Another attractive second-order filter structure, based on the
``digital waveguide oscillator'' [1], is the
*digital waveguide resonator* (DWR):

(29) | |||

(30) | |||

(31) | |||

(32) |

where

(33) | |||

(34) | |||

(35) | |||

(36) |

Note that when (undamped case). Like the MCF, the DWR produces steady sinusoidal oscillations indefinitely, even for short word lengths. This happens because the resonance tuning is controlled by only one coefficient, when the damping goes to zero. As would be the case for any oscillator structure which is controlled by one coefficient affecting tuning only, quantization of that coefficient can only affect tuning as well. Unlike the MCF and complex multiply, which require four multiplies per sample, the DWR requires only two multiplies per sample. Moreover, when the decay is set to (), one of the multiplies in the DWR disappears, leaving only

Figure 1 shows an overlay of initial impulse responses for
the three resonators discussed above. The decay factor was set to
, and the output of each multiplication was quantized to 16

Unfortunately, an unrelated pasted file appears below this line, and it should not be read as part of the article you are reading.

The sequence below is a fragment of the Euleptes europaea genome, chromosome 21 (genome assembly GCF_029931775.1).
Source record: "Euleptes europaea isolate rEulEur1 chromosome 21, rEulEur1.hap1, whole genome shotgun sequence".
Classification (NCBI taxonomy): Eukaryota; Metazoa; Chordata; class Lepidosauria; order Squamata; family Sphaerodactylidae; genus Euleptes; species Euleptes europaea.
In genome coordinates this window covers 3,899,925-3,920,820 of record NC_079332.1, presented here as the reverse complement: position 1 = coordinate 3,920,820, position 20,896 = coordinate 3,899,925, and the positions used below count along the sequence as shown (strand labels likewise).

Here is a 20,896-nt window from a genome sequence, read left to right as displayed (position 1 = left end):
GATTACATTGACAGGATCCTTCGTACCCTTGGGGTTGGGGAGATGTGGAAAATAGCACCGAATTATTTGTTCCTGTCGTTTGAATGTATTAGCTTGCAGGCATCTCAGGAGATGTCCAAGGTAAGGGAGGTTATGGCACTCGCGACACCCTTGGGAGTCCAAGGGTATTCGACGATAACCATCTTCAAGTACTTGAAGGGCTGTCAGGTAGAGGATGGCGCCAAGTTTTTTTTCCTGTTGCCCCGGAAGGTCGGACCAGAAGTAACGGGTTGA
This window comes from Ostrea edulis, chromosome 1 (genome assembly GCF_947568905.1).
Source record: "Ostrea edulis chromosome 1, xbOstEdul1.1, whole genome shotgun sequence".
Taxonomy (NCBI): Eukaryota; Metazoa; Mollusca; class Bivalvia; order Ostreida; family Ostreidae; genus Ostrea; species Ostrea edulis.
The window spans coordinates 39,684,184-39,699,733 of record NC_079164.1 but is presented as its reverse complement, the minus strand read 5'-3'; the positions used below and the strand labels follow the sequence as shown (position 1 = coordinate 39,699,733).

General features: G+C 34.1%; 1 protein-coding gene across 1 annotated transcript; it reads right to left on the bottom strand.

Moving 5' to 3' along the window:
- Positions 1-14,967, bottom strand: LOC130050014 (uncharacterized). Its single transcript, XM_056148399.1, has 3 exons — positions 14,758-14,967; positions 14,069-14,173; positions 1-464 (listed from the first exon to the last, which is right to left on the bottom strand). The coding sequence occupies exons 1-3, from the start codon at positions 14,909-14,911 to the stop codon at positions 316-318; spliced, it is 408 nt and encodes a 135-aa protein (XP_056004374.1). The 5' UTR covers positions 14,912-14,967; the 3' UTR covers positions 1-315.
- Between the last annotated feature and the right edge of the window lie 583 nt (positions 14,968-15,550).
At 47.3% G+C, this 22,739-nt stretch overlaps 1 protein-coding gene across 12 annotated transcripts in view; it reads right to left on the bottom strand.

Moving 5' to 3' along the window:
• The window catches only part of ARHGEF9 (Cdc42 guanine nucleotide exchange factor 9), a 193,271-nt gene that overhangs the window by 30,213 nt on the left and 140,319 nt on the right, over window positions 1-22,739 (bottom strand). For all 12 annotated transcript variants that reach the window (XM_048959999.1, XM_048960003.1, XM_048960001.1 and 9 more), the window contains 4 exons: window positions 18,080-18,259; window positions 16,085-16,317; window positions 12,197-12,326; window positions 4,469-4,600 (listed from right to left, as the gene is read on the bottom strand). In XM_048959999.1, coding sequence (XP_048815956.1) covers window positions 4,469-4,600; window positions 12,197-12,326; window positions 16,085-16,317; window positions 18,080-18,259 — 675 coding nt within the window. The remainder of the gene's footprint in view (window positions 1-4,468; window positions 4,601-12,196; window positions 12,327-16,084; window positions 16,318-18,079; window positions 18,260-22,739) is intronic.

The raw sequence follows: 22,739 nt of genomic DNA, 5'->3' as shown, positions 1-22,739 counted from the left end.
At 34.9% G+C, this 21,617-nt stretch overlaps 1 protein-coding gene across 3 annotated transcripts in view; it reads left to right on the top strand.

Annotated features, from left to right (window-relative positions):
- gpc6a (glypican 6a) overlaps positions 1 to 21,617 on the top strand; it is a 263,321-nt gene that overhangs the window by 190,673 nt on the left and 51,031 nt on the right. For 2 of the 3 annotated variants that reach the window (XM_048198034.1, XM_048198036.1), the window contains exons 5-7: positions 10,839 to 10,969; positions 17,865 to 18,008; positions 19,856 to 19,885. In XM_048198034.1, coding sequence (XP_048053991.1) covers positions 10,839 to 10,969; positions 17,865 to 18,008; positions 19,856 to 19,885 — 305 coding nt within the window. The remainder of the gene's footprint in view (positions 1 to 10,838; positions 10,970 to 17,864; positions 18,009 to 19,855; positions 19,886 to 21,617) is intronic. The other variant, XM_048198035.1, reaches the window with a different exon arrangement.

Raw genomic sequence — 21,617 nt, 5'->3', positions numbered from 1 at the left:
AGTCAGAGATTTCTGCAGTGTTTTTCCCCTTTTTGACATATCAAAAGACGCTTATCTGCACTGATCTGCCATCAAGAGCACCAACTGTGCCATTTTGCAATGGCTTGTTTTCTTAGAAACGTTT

bits, as were all coefficients. The three waveforms sound and look
identical. (There *are* small differences, however, which can be
seen by plotting the differences of pairs of waveforms.)

Figure 2 shows the same impulse-response overlay but with and only 4 significant bits in the coefficients and signals. The complex multiply oscillator can be seen to decay toward zero due to coefficient quantization ( ). The MCF and DWR remain steady at their initial amplitude. All three suffer some amount of tuning perturbation.

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Center for Computer Research in Music and Acoustics (CCRMA), Stanford University

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